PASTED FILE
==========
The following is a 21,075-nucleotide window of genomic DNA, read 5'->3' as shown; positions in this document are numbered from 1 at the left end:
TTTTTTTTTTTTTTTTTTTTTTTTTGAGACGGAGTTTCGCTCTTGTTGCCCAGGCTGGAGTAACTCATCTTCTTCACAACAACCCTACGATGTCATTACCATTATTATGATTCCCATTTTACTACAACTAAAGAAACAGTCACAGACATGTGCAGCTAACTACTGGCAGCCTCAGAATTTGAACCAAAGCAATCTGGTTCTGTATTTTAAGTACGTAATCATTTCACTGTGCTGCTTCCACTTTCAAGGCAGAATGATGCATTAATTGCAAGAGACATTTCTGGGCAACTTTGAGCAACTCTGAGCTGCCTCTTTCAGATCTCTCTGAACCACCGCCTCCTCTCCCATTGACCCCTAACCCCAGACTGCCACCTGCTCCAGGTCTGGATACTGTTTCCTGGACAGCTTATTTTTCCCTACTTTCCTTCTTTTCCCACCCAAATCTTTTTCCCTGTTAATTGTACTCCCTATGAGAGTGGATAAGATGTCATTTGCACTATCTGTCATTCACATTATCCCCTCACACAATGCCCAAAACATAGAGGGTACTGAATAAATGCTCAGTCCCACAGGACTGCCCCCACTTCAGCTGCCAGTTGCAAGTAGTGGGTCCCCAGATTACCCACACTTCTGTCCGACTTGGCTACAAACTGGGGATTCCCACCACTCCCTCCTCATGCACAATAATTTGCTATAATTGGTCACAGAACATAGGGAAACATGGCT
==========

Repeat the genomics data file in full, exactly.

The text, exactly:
The following is a 21,075-nucleotide window of genomic DNA, read 5'->3' as shown; positions in this document are numbered from 1 at the left end:
TTTTTTTTTTTTTTTTTTTTTTTTTGAGACGGAGTTTCGCTCTTGTTGCCCAGGCTGGAGTAACTCATCTTCTTCACAACAACCCTACGATGTCATTACCATTATTATGATTCCCATTTTACTACAACTAAAGAAACAGTCACAGACATGTGCAGCTAACTACTGGCAGCCTCAGAATTTGAACCAAAGCAATCTGGTTCTGTATTTTAAGTACGTAATCATTTCACTGTGCTGCTTCCACTTTCAAGGCAGAATGATGCATTAATTGCAAGAGACATTTCTGGGCAACTTTGAGCAACTCTGAGCTGCCTCTTTCAGATCTCTCTGAACCACCGCCTCCTCTCCCATTGACCCCTAACCCCAGACTGCCACCTGCTCCAGGTCTGGATACTGTTTCCTGGACAGCTTATTTTTCCCTACTTTCCTTCTTTTCCCACCCAAATCTTTTTCCCTGTTAATTGTACTCCCTATGAGAGTGGATAAGATGTCATTTGCACTATCTGTCATTCACATTATCCCCTCACACAATGCCCAAAACATAGAGGGTACTGAATAAATGCTCAGTCCCACAGGACTGCCCCCACTTCAGCTGCCAGTTGCAAGTAGTGGGTCCCCAGATTACCCACACTTCTGTCCGACTTGGCTACAAACTGGGGATTCCCACCACTCCCTCCTCATGCACAATAATTTGCTATAATTGGTCACAGAACATAGGGAAACATGGCT